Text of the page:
As technology advances, it seems that more and more things are being subjected to irradiation. It has many uses. Mail gets irradiated to kill potential biohazards; medical supplies get irradiated for sterilization; food gets irradiated to increase its shelf life.
Even gemstones get irradiated.
In the wide world of the jewelry industry, it is no secret that gemstone treatments are prevalent. It is what it is. As long as proper disclosure is made, a greater supply of beautiful gemstones is brought to the market because of gem enhancement techniques. Next to heating, irradiation is probably the most common gemstone treatment out there.
Quartz, pearls, tourmaline, diamonds, spodumene, topaz, and beryl are all routinely irradiated to improve their colors, or even alter them entirely. In fact, natural blue topaz has never been known to achieve the deep blues of irradiated topaz. Natural blue topaz is also so rare that you’ll likely never even see it in a jewelry store.
The biggest question, of course, is: Are irradiated gemstones safe to wear?
History of Irradiation Treatment
Scientists have been experimenting with irradiating gemstones for almost as long as they’ve had access to radioactive materials with which to conduct their experiments.
Shortly after the turn of the 20th Century, Sir William Crookes packed diamonds in radium boride salts, and after over a year, noted that the diamonds had turned green. It was only a skin deep change, however, and it also left lasting harmful radioactivity upon the diamonds, making them useless for anything other than nightlights for Superman.
But we’ve come a long way since then. There are three primary methods used for irradiating gems nowadays, with each being more and more costly and time-consuming than the previous method.
The first method is gamma radiation exposure, usually conducted with proximity to the radioactive isotope Cobalt-60. This method leaves little to no residual radiation, and has a minimal effect on most gemstones.
The second method is exposure to electrons in a linear accelerator (shortened to “linac treatment”). This process also leaves very little residual irradiation and has a much more pronounced effect on most of the gems subjected to it.
Most of the irradiated gems on the market in the United States are treated by one of these first two methods.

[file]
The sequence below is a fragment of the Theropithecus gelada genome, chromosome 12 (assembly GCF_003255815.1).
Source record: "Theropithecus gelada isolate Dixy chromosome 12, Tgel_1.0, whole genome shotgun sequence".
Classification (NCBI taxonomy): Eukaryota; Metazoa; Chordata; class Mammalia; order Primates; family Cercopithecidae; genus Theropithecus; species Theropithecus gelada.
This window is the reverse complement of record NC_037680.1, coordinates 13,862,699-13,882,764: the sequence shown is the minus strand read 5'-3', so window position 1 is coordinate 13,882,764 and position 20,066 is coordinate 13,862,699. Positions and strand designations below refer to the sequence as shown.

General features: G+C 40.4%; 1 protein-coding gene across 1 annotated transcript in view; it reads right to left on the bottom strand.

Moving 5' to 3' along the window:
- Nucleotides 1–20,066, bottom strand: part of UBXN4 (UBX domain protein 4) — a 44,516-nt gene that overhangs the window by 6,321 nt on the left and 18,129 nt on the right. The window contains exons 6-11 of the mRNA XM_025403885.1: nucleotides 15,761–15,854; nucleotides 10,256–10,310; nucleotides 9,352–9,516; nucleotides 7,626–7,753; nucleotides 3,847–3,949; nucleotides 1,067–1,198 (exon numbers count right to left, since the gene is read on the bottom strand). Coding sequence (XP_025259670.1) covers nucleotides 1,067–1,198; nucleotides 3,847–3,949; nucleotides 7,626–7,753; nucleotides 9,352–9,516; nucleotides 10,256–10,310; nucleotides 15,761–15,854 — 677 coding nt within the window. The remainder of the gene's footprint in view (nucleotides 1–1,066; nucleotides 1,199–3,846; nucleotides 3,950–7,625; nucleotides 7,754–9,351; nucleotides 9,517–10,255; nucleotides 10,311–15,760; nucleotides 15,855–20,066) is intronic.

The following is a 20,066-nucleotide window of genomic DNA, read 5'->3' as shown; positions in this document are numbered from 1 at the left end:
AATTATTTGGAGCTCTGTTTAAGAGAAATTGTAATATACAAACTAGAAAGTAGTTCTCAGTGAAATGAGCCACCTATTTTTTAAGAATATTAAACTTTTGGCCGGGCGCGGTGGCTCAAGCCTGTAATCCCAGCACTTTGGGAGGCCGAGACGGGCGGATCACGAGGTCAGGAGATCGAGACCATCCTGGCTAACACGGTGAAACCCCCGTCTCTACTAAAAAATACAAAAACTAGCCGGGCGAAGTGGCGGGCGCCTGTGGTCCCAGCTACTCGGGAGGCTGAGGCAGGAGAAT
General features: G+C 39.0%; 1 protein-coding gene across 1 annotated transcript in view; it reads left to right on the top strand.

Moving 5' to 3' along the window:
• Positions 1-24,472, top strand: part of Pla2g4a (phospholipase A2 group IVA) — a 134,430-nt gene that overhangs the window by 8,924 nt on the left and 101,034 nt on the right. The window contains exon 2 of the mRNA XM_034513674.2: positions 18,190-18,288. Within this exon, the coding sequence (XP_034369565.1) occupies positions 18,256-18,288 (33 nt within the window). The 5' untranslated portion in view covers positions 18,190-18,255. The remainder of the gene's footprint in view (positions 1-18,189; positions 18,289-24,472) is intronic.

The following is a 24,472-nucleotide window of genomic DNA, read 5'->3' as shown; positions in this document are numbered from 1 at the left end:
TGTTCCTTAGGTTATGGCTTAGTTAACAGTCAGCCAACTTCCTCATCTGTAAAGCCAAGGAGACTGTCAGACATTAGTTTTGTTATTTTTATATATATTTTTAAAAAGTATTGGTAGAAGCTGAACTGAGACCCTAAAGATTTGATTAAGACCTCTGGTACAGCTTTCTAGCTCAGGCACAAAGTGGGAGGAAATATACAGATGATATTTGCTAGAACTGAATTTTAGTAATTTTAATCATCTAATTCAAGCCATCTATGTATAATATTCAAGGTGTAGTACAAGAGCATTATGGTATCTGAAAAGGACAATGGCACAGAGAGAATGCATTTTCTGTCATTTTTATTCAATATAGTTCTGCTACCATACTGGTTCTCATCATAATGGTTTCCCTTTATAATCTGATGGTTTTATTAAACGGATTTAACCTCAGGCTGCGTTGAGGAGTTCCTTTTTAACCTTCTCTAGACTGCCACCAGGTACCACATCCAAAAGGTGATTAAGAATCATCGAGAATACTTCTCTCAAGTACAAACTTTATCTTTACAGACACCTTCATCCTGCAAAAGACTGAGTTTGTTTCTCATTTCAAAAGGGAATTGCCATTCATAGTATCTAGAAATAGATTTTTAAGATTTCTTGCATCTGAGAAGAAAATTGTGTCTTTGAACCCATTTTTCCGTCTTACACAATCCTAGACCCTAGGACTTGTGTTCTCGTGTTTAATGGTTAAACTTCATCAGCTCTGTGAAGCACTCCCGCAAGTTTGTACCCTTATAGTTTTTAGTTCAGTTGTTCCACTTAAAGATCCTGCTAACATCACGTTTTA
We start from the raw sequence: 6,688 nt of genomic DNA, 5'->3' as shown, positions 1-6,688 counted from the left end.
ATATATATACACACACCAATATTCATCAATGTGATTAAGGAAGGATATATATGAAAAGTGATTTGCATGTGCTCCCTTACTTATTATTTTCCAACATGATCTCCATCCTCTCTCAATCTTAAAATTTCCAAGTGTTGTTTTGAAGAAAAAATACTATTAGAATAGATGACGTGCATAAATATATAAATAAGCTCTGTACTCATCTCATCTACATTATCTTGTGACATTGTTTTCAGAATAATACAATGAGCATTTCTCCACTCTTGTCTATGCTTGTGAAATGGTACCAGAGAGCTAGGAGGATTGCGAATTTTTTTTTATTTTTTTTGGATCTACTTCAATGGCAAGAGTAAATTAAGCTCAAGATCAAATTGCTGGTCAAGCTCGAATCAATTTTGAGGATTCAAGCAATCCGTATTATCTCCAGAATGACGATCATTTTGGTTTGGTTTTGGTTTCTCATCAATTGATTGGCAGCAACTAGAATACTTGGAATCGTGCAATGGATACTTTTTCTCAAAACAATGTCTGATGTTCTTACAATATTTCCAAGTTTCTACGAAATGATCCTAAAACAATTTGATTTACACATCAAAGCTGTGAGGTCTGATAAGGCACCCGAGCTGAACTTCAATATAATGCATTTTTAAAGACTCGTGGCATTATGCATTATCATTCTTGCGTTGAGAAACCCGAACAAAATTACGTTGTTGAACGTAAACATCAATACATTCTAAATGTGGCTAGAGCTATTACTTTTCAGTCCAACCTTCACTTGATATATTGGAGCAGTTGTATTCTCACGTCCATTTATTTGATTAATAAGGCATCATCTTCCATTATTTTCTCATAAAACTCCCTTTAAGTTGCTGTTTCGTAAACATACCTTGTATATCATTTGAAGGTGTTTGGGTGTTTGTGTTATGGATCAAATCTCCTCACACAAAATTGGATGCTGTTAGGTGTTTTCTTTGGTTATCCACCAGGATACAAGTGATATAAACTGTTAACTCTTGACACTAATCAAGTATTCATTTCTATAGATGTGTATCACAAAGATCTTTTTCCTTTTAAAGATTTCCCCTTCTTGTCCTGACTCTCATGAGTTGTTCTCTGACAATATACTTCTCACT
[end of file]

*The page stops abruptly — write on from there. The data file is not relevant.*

The third method is neutron bombardment in a nuclear reactor. This method produces markedly different shades of color, if not different colors altogether, by significantly altering the elemental impurities in the gems being irradiated.
A “cooling off” period is required to make certain the residual radioactivity has decayed to safe handling levels. Depending on the elements altered and the isotopes created, that can be a matter of weeks or a stretch of years. Trace chemical composition of the same mineral varies from deposit to deposit, and so how material from each source responds can be a crapshoot.
Due to the unhealthy levels of residual radiation created by neutron irradiation, material subjected to this method is heavily regulated in the US.
Irradiated Gemstone Stability
Gemstones treated by irradiation that reach the retail market have, for the most part, stable color. A notable exception to that rule is spodumene, one variety of which, kunzite, is notorious for its color fading whether it has been treated or not. Spodumene that has been irradiated to a green color may also fade, but not all specimens do so.
But fancy color diamonds, golden beryl, blue topaz, and red tourmaline, etc. are all known to have stable coloration. Reverting their colors would require the same amount of energy used to create their colors in the first place; and most people don’t spend much time basking in the glow of Cobalt-60…I hope.
Irradiated Gemstone Pricing
Like most gems subjected to enhancements, irradiated stones are usually less costly than their natural counterparts of comparable color quality. The best example is irradiated diamonds, which are much less costly than natural fancy color diamonds.
Irradiation does have a corner on the market for some things, though. There are particular shades of irradiated blue and blue-green diamonds that do not even exist in nature. The same is true for virtually all blue topaz and certain intensities of golden beryl, yet they are wildly popular across the market. Were it not for irradiation enhancement, these would not even be available to be appreciated.
The advents of science really are fascinating, and in the case of jewelry, they tend to be rather beautiful is well.
What are your thoughts on purchasing or owning irradiated gemstones?